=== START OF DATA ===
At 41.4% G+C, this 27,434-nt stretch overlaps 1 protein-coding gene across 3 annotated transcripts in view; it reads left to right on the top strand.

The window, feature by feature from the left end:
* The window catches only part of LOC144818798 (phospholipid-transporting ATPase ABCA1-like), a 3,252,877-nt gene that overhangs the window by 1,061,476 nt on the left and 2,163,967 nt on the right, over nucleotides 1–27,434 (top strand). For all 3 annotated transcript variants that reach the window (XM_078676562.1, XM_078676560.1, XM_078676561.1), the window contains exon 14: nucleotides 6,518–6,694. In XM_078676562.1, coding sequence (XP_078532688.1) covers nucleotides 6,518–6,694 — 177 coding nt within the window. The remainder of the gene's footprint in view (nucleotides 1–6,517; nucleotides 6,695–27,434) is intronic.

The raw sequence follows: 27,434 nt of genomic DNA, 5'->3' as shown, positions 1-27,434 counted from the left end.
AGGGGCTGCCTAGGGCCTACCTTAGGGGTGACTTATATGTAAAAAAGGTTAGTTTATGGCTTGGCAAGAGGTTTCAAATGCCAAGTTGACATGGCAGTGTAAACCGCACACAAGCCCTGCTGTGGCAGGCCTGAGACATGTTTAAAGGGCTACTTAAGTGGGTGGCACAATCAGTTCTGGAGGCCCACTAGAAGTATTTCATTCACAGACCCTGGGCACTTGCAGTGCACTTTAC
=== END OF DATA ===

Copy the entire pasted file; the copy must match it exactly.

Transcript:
At 41.4% G+C, this 27,434-nt stretch overlaps 1 protein-coding gene across 3 annotated transcripts in view; it reads left to right on the top strand.

The window, feature by feature from the left end:
* The window catches only part of LOC144818798 (phospholipid-transporting ATPase ABCA1-like), a 3,252,877-nt gene that overhangs the window by 1,061,476 nt on the left and 2,163,967 nt on the right, over nucleotides 1–27,434 (top strand). For all 3 annotated transcript variants that reach the window (XM_078676562.1, XM_078676560.1, XM_078676561.1), the window contains exon 14: nucleotides 6,518–6,694. In XM_078676562.1, coding sequence (XP_078532688.1) covers nucleotides 6,518–6,694 — 177 coding nt within the window. The remainder of the gene's footprint in view (nucleotides 1–6,517; nucleotides 6,695–27,434) is intronic.

The raw sequence follows: 27,434 nt of genomic DNA, 5'->3' as shown, positions 1-27,434 counted from the left end.
AGGGGCTGCCTAGGGCCTACCTTAGGGGTGACTTATATGTAAAAAAGGTTAGTTTATGGCTTGGCAAGAGGTTTCAAATGCCAAGTTGACATGGCAGTGTAAACCGCACACAAGCCCTGCTGTGGCAGGCCTGAGACATGTTTAAAGGGCTACTTAAGTGGGTGGCACAATCAGTTCTGGAGGCCCACTAGAAGTATTTCATTCACAGACCCTGGGCACTTGCAGTGCACTTTAC